George Gonzalez’s father was a Pedro Pan kid. Came over in 1961, after Gonzalez’ grandmother had been imprisoned by the Castro regime for possessing counter-revolutionary documents. Gonzalez’s mother fled Cuba in 1965, after the government confiscated her family’s ranch.
Like all the kids growing up in Little Havana in the 1970s, the traumatic details and timelines of the leaving became integral to his family’s story, to the narrative of exile. Children thereabouts knew how and when their parents fled Cuba, and where they were resettled by U.S. authorities. To places like New York or New Jersey or, like Gonzalez’s parents, to Chicago. And how they eventually found their way out of the great cold back to Miami and the community of fellow exiles.
“Everybody had their stories. They lost everything. They fled repression and political upheaval. They came here with nothing. They rebuilt their lives,” said Gonzalez, professor of political science at the University of Miami. These narratives became, at least to the Cuban exiles, what set them apart from the others, the economic immigrants.
Gonzalez, 42, is two years older than the child of another Cuban immigrant family, Marco Rubio, for whom the family narrative was not so clear. Last week, the St. Petersburg Times and, a day later, the Washington Post published stories documenting that Rubio’s parents emigrated from Cuba in 1956 (with his then six-year-old brother), three years before Castro took power on New Year’s Day, 1959. The 1956 arrival seemed in conflict with Rubio’s official Senate website biography (changed Friday after the newspaper stories), which said, “Marco was born in Miami to Cuban-born parents who came to America following Fidel Castro’s takeover.” The bio put out by his Senate campaign in 2009 stated much the same thing.
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Over the weekend, old interviews surfaced on the Internet with Rubio talking to a Tampa television station, with NPR, with Fox News, indicating, or saying outright, that his parents came over 1959. In a 2009 campaign speech in northwest Florida, covered by Herald reporter Beth Reinhard, Rubio said 1959. And there was that 2010 campaign ad with him declaring, “My parents lost everything – their home, their families, friends, even their country.”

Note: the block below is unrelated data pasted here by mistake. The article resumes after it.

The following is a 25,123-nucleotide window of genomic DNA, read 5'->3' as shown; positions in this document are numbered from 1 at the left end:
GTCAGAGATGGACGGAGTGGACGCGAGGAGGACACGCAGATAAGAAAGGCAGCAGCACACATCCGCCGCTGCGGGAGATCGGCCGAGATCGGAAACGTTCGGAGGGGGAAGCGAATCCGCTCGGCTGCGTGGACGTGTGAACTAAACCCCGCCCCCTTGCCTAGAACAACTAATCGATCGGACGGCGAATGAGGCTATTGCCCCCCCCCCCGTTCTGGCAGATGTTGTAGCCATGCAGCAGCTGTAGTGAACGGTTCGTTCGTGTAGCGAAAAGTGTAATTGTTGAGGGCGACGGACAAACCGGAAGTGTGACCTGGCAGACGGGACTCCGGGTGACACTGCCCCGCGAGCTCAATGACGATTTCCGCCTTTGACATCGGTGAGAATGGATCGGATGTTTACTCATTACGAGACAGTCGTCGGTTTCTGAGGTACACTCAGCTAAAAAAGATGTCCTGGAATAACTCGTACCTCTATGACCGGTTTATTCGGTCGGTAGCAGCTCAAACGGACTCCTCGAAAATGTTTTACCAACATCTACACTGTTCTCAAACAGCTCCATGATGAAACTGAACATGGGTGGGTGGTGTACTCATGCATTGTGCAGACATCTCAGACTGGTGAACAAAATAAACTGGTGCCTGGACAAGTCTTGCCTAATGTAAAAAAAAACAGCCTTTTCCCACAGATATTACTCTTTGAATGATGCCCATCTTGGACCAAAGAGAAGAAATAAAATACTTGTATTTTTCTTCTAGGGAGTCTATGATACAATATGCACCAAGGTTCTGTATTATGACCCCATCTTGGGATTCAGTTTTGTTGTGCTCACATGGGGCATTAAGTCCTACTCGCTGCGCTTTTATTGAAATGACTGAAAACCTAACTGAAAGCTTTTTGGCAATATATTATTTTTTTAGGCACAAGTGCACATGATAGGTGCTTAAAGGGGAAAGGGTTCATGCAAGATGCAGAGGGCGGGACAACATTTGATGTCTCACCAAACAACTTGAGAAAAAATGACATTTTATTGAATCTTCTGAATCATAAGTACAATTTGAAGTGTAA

Rubio responded angrily to the questions about his exile credentials, particularly to the Washington Post story, which propelled this peculiar Miami story into the national conversation, entangling Rubio’s family bio, and questions about his veracity, into national Republican politics. The Post story in particular suggested Rubio might have purposely evoked 1959 for the political cachet that comes with unambiguous exile from the Castro regime. “An outrageous allegation,” he called it, in a column for Politico.com. “If The Washington Post wants to criticize me for getting a few dates wrong, I accept that. But to call into question the central and defining event of my parents’ young lives – the fact that a brutal communist dictator took control of their homeland and they were never able to return – is something I will not tolerate.”
Miami’s Cuban community closed ranks around their favorite son, their political star, declaring there was no meaningful distinction among Cubans who left in 1956 or 1959. That the whole imbroglio was the stuff of low-down politics, just short of slander. “They’re rallying behind him,” Gonzalez said. But, he said, within the exile community, there’s another conversation. “Inside exile baseball,” he called it. “I guarantee Cubans all are talking about this among themselves.”
Gonzalez said the Cuban exiles are undoubtedly debating with one another whether Rubio might have fudged his biography. Or whether, despite growing up in a place where everyone talked about their families’ exile experience, he was simply confused. Or was it that his parents had been murky on the details?
“Not to vilify Rubio in any way, shape or form, but it just doesn’t seem plausible,” Gonzalez said.
Most of us, outside the cultural idiosyncrasies of Miami’s exile community, would find the story of Rubio’s parents plenty inspiring, no matter the timeline, or the nationality. Coming here with nothing, working what jobs they could find, pulling themselves up by their proverbial bootstraps, raising a son who would become a United States senator, bright and handsome and articulate and often mentioned as a potential vice presidential candidate.
But maybe a Cuban-American candidate with national ambitions might have needed that magic date, 1959, to inoculate himself against some of the xenophobic weirdness lurking lately within the angry fringes of the Republican Party.
For the rest of us, there was never any need to fudge the dates. A U.S. senator raised by a poor, hard-working immigrant family would have been a great American story, Castro or not, 1956 or 1959, no matter the definition of “exile.”